While I agree with Keller's analysis, I don't share her optimism in the power of self-preservation. Keller says "People buy one car at a time." By the same token, people contemplate their employer's future one person at a time. Nothing I've read, heard or seen convinces me that any of the participants pulling the levers of power in this twisted saga have enough at stake to make them, as Keller puts it, "do things that are not in their character". Even on the fateful day they clamber aboard their golden lifeboat and watch the mother ship sink beneath the waves, they will insist that they did the right thing. To paraphrase Richard Nixon, they will accept none of the responsibility, and none of the blame.

Capitalist enterprises have a way of bouncing back from adversity. Even so, it takes more than a comprehensive plan. It takes leadership. Until and unless GM dumps Wagoner, Lutz, et al. from their lineup, and finds a team with genuine backbone, the company will not have the will nor the skill to sidestep the looming disaster. As Keller says, "Despite its success, Toyota operates with a sense of urgency. I still don't see that from GM. I wonder if I ever will."

By on October 31, 2005

 While GM models continue to debut and disappear like Manolo Blahniks, the Chevrolet Corvette stays the course, slowly evolving towards excellence. To mark the retirement of Chief Engineer Dave Hill, Car Czar Bob Lutz posted a short honorific on GM's fastlane blog: "Dave was often disruptive, stubborn, unwilling to take direction, unwilling to take advice, unwilling to accept constraints or limits — in other words, the perfect man for the job." In other other words, Hill was a successful guardian of the Corvette flame DESPITE GM, not because of it.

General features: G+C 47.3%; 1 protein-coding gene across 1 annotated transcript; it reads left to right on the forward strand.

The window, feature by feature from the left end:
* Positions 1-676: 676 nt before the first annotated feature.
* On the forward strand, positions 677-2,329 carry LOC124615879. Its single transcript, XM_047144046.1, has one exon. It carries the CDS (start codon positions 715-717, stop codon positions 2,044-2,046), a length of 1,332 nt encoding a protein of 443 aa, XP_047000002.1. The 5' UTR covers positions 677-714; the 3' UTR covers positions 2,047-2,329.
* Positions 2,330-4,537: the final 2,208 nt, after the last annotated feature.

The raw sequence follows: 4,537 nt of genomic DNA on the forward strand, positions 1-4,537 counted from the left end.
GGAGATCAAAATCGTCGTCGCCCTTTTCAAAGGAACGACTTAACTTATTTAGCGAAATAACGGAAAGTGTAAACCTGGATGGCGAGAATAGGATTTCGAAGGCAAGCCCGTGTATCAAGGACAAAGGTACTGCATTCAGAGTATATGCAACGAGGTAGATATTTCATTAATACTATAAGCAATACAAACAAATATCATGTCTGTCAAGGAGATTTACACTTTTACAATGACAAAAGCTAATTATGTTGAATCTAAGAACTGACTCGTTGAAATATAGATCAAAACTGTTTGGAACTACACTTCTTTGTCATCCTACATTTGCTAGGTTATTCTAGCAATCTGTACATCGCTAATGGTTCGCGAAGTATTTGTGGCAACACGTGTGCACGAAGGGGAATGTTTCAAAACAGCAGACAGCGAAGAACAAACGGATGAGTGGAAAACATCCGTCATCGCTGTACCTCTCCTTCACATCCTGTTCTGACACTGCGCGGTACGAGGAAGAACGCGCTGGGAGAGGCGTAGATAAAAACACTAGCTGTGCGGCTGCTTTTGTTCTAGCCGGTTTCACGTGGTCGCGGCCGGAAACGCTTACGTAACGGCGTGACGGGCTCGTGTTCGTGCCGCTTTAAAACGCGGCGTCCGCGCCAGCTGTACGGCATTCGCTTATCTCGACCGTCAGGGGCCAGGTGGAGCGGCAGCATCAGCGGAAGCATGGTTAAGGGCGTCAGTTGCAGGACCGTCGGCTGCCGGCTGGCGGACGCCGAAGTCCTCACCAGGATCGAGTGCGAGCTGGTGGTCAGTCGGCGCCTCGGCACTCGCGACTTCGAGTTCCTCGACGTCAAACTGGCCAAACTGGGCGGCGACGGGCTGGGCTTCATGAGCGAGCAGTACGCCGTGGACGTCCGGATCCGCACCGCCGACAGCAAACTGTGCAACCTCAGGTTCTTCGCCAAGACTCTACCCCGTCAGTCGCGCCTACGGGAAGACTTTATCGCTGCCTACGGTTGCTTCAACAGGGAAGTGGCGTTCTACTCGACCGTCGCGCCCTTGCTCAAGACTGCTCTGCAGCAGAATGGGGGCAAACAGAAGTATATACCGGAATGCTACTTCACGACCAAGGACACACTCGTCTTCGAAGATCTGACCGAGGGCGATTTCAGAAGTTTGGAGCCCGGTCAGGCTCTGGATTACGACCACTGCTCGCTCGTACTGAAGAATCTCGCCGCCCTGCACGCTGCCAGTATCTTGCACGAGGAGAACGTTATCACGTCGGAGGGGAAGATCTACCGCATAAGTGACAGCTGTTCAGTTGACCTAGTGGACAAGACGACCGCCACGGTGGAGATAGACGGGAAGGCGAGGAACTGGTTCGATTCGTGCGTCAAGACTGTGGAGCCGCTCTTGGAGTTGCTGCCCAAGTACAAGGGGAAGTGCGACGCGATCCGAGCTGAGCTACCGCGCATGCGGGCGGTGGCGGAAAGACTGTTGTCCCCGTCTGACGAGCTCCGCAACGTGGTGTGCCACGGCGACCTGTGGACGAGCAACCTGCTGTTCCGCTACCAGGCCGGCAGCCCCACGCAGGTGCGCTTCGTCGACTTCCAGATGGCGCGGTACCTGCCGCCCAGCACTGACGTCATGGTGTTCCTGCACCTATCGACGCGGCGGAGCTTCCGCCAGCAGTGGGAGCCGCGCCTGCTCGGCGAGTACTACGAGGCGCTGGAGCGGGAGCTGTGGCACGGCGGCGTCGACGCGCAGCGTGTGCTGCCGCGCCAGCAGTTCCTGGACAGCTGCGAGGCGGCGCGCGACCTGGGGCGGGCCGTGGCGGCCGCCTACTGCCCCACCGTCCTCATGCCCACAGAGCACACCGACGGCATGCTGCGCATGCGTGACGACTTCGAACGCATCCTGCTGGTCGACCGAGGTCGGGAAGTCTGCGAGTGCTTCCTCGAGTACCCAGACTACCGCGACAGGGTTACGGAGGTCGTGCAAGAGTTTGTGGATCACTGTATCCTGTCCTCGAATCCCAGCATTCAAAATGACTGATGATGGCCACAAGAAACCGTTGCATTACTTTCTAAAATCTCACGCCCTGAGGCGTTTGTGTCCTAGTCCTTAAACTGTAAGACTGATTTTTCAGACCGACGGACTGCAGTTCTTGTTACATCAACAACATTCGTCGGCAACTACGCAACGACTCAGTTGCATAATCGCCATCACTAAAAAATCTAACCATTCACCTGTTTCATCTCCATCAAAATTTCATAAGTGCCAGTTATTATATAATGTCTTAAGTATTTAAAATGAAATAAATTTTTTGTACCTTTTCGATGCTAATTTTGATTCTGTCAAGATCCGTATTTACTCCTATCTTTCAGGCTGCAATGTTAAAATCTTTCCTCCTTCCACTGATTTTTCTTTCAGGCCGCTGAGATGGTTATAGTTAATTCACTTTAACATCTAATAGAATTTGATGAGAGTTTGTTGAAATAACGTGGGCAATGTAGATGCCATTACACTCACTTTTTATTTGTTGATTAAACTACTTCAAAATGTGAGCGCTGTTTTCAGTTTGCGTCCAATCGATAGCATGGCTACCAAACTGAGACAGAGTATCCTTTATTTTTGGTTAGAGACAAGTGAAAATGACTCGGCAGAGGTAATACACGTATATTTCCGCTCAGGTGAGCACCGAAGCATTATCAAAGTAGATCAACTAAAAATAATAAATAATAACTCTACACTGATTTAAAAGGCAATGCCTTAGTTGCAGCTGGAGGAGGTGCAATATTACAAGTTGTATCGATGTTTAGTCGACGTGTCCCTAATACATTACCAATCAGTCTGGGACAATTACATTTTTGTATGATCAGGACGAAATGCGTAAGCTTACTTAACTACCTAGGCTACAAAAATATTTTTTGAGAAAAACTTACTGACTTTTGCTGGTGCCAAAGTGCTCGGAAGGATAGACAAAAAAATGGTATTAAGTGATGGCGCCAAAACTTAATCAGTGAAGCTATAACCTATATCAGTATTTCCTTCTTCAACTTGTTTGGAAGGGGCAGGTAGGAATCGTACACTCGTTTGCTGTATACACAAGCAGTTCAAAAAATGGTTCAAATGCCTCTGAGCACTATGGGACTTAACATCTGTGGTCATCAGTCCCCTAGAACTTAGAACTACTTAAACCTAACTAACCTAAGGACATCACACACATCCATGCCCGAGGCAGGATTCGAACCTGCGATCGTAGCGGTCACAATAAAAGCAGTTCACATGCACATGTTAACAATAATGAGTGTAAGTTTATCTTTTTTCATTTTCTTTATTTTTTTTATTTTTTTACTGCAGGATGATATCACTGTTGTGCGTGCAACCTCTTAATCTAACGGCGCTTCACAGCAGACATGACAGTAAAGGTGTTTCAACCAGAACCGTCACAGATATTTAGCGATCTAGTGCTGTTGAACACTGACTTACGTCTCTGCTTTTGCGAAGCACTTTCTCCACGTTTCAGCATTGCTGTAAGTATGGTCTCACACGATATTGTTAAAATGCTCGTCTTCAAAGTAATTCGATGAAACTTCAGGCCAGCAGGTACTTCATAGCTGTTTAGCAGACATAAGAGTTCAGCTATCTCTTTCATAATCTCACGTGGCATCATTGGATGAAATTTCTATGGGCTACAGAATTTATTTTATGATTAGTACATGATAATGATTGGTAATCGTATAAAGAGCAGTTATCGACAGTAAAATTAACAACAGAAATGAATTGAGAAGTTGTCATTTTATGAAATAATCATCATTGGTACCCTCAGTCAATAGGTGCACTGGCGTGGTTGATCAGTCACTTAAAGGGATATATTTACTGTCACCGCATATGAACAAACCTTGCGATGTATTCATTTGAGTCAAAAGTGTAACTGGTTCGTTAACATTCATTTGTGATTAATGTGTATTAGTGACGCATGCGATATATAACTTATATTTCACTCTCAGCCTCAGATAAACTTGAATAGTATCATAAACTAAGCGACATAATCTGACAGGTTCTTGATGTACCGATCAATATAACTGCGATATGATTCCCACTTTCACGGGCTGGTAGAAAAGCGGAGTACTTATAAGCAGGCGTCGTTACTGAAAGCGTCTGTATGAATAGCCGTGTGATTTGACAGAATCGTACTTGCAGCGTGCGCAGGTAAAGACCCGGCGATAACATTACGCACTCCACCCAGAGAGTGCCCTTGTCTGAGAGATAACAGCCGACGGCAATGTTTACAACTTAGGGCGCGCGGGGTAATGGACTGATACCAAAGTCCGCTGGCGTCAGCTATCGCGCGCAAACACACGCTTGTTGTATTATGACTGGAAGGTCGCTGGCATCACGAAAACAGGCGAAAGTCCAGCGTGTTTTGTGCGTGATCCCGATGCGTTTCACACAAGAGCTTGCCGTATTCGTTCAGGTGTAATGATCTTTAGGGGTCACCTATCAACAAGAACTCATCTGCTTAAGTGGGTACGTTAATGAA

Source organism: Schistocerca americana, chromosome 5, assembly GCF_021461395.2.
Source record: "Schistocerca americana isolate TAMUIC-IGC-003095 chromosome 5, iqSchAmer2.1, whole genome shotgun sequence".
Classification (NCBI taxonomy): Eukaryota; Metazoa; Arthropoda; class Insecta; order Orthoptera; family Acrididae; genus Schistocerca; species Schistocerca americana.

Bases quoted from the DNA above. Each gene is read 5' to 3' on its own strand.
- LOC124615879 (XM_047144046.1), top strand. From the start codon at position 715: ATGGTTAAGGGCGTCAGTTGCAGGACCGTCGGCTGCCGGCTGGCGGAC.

Lutz' unintentional condemnation of his employer's corporate culture won't surprise anyone who's had dealings with The General. I've received dozens of emails from GM workers and suppliers. They describe an organization so complex it makes the legal system in Kafka's The Trial seem like basic addition. One story convinced me that the phrase "institutional paralysis" was coined by a seat bracket designer. Another persuaded me that "matrix management" and "total chaos" are synonymous. And another reminded me of A Confederacy of Dunces, and left me wondering why more GM managers haven't followed author John Kennedy Toole's example.

In all the discussion about GM's perilous financials, it's often forgotten that the company itself is a disaster. Think of it this way: no one at GM wakes up in the morning and says, right, let's go make some vehicles that are two product cycles behind the competition at a price that will bankrupt The General within the next year. [Mr. Hill would have probably sacrificed his left testicle to equip the 'Vette with Audi-esque soft touch plastics.] But something happens between morning muesli and Miller time that kills GM workers' creativity and stifles the company's competitiveness. That something is bureaucracy.

It's not about size. It's about focus. Toyota is living, breathing, money-making proof that a multinational automaker can produce millions of vehicles without tripping all over itself. To do so, to create an organizational structure lean enough to consistently produce genre-dominating cars, a carmaker must maintain laser-like focus. It must first decide EXACTLY what it wants to do, and then it must do it better than anyone else. As a corollary, the manufacturer must accept that it can't– shouldn't– do everything. It's about choosing your battles wisely, fighting them tenaciously and then protecting your territory with steadfast ferocity.